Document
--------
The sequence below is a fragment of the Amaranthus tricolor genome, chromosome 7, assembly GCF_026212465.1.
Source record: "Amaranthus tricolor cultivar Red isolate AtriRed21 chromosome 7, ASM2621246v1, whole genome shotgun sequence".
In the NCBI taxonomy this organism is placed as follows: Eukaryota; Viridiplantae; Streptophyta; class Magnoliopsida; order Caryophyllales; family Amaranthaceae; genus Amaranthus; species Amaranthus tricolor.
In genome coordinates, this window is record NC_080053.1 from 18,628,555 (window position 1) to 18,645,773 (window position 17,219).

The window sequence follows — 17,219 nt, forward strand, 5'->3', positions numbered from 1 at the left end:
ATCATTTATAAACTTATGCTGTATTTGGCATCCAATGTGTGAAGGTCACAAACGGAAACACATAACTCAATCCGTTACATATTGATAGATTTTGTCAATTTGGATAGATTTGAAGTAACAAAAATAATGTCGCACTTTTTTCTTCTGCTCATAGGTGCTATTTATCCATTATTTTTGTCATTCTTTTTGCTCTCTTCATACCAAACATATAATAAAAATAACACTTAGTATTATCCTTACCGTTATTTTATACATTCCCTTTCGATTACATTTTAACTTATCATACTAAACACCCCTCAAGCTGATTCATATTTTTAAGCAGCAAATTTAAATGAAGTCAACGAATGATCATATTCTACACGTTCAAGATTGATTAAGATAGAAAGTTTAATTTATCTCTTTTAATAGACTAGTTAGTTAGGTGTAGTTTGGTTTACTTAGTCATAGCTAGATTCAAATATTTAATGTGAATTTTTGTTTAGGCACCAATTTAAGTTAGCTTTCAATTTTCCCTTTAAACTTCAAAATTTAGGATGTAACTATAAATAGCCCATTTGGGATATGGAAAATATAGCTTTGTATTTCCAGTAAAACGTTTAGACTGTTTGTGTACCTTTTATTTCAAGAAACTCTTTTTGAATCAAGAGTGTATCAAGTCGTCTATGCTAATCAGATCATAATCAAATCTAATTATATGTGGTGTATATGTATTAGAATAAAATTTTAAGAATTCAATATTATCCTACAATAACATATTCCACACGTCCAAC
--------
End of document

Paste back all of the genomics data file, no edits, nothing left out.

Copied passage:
The sequence below is a fragment of the Amaranthus tricolor genome, chromosome 7, assembly GCF_026212465.1.
Source record: "Amaranthus tricolor cultivar Red isolate AtriRed21 chromosome 7, ASM2621246v1, whole genome shotgun sequence".
In the NCBI taxonomy this organism is placed as follows: Eukaryota; Viridiplantae; Streptophyta; class Magnoliopsida; order Caryophyllales; family Amaranthaceae; genus Amaranthus; species Amaranthus tricolor.
In genome coordinates, this window is record NC_080053.1 from 18,628,555 (window position 1) to 18,645,773 (window position 17,219).

The window sequence follows — 17,219 nt, forward strand, 5'->3', positions numbered from 1 at the left end:
ATCATTTATAAACTTATGCTGTATTTGGCATCCAATGTGTGAAGGTCACAAACGGAAACACATAACTCAATCCGTTACATATTGATAGATTTTGTCAATTTGGATAGATTTGAAGTAACAAAAATAATGTCGCACTTTTTTCTTCTGCTCATAGGTGCTATTTATCCATTATTTTTGTCATTCTTTTTGCTCTCTTCATACCAAACATATAATAAAAATAACACTTAGTATTATCCTTACCGTTATTTTATACATTCCCTTTCGATTACATTTTAACTTATCATACTAAACACCCCTCAAGCTGATTCATATTTTTAAGCAGCAAATTTAAATGAAGTCAACGAATGATCATATTCTACACGTTCAAGATTGATTAAGATAGAAAGTTTAATTTATCTCTTTTAATAGACTAGTTAGTTAGGTGTAGTTTGGTTTACTTAGTCATAGCTAGATTCAAATATTTAATGTGAATTTTTGTTTAGGCACCAATTTAAGTTAGCTTTCAATTTTCCCTTTAAACTTCAAAATTTAGGATGTAACTATAAATAGCCCATTTGGGATATGGAAAATATAGCTTTGTATTTCCAGTAAAACGTTTAGACTGTTTGTGTACCTTTTATTTCAAGAAACTCTTTTTGAATCAAGAGTGTATCAAGTCGTCTATGCTAATCAGATCATAATCAAATCTAATTATATGTGGTGTATATGTATTAGAATAAAATTTTAAGAATTCAATATTATCCTACAATAACATATTCCACACGTCCAAC